Dance review: Polished show closes dance tour

By Raewyn Whyte

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Capacity audiences enjoy Tempo's closing weekend of established pieces and works in progress.

 Kaha  by Atamira Dance Company proved to be a polished, fast-paced and energetic performance. Photo / Carl Gordon
Kaha by Atamira Dance Company proved to be a polished, fast-paced and energetic performance. Photo / Carl Gordon

The closing weekend of Tempo 2013 saw capacity audiences for seven shows ranging from the uber-popular Out of the Box long-form hip hop showcase, to a sampling of dances created and performed by high school dance students, and new works in progress from emerging choreographers.

Atamira Dance Company closed out their North Island and USA tour in fine style at Tempo with a highly polished, fast-paced and energetically driven performance of the seven short works which comprise Kaha 2013. The signature work Haka was joined by old favourites, and a rich new version of Pou Rakau by Gaby Thomas explored spatial variations on the pass-and-catch short stick games, under the watchful eyes of an ancestral presence.

Resounding cheers from capacity houses acknowledged their artistry, passion and mana as performers.

Prime brought four short works which questioned notions of primacy. Two research-based works investigated the nature of theatrical performance.

Circle in a Box by Val Smith conjured a space in which to mourn the loss of participatory performance forms, while in Katie Burton's This Is Ours, four dancers performed among the seated audience and then invited the audience into the dance with them. Felicity Molloy's Disarm revealed the central role played by the grandmother in a three-generational family, and Tia Reihana-Morunga's Mareikura invoked a quartet of supernatural Maori goddesses and their bearing of meta-responsibilities which are at once a burden and a gift.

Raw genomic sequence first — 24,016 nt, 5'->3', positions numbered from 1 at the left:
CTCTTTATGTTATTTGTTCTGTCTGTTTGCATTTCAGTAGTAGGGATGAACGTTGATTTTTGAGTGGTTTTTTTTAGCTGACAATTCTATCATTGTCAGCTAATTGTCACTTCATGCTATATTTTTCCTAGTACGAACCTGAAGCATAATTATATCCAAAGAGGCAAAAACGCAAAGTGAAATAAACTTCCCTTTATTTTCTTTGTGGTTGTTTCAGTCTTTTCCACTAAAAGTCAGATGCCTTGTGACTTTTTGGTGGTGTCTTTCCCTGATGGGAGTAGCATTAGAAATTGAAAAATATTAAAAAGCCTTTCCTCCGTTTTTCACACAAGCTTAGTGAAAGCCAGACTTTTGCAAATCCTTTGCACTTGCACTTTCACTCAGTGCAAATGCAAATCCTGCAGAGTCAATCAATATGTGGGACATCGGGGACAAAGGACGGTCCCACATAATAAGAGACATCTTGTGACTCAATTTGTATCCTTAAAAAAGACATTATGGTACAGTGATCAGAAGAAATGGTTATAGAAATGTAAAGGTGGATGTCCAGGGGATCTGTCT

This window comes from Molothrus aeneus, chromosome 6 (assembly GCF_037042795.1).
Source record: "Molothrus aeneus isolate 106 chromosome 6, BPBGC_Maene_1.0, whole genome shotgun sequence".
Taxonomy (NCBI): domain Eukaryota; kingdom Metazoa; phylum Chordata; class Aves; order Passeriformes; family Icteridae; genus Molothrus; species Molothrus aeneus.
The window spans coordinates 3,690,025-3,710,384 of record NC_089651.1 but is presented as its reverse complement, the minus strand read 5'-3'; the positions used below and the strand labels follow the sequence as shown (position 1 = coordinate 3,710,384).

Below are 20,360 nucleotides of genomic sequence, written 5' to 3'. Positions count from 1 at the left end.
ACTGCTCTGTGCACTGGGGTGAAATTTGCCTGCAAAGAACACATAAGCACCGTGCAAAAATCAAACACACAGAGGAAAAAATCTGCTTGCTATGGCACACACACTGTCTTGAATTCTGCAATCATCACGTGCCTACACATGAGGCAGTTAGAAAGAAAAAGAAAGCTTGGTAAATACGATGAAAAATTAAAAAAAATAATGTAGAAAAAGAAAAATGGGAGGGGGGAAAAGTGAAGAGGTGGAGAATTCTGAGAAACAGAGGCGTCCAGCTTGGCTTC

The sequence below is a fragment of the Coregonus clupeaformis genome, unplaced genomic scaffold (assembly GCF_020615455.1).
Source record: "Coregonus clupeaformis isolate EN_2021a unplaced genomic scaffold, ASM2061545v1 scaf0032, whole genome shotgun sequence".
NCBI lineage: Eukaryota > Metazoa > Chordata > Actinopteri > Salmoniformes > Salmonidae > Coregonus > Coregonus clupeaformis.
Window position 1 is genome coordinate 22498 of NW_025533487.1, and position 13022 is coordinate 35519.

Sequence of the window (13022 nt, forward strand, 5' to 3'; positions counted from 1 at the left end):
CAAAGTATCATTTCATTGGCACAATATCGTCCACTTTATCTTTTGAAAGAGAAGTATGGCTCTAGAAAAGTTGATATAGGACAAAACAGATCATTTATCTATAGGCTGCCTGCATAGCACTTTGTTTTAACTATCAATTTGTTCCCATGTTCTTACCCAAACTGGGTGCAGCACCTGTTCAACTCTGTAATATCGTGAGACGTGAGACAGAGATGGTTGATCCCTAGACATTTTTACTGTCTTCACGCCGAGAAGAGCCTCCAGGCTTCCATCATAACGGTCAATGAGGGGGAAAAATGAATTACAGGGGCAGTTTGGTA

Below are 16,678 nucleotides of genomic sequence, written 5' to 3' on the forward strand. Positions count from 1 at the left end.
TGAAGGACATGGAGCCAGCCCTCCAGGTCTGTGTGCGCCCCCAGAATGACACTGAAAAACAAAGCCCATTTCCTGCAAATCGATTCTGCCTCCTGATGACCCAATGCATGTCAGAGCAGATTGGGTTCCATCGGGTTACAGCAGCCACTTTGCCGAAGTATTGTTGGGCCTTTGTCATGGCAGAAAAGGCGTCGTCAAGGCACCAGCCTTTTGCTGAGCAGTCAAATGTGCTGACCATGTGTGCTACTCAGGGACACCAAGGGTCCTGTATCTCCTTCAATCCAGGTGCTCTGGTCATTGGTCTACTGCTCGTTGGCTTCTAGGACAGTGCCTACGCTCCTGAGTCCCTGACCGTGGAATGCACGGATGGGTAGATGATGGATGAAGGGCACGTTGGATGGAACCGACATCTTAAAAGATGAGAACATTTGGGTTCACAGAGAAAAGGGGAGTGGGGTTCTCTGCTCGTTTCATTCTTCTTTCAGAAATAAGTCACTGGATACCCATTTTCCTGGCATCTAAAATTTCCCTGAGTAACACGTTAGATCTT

Atamira Dance Company. Photo / Carl Gordon
Atamira Dance Company. Photo / Carl Gordon

A boldly experimental late-night show from The Dust Palace was warmly received though a tad underdeveloped. Their cirque performance skills are fantastically polished, but much of the dramatic content based around gay and lesbian relationships seemed in need of further exploration.

Pacific Dance Triple Bill opened with a joyous celebration of fa'afafine fabulosity in Mario Faumui's Fine Fatale, combining siva and voguing in the debut performance of NZ's first fa'afafine dance company. Next, eight compelling male performers from Lima Productions presented a heartfelt excerpt from Olivia Taouma's Home, Land and Sea, a candid consideration of masculine cultural dynamics in South Auckland which premieres in Otahuhu this week. The third work, an extract from Charlene Tedrow's haunting Spiritus Aitu, due to premiere in March, brought into our realm the spirits unsettled by the impact of a recent devastating typhoon in Samoa.

Contemporary dance
Prime: Q Loft Oct 17 & 18
Kaha 2013: Atamira Dance Company - Q Rangatira Oct 18 & 19
Pacific Dance Triple Bill: Q Loft Oct 19
Same Same But Different The Dust Palace: Q Rangatira Oct 1& 19
Reviewer: Raewyn Whyte

- NZ Herald

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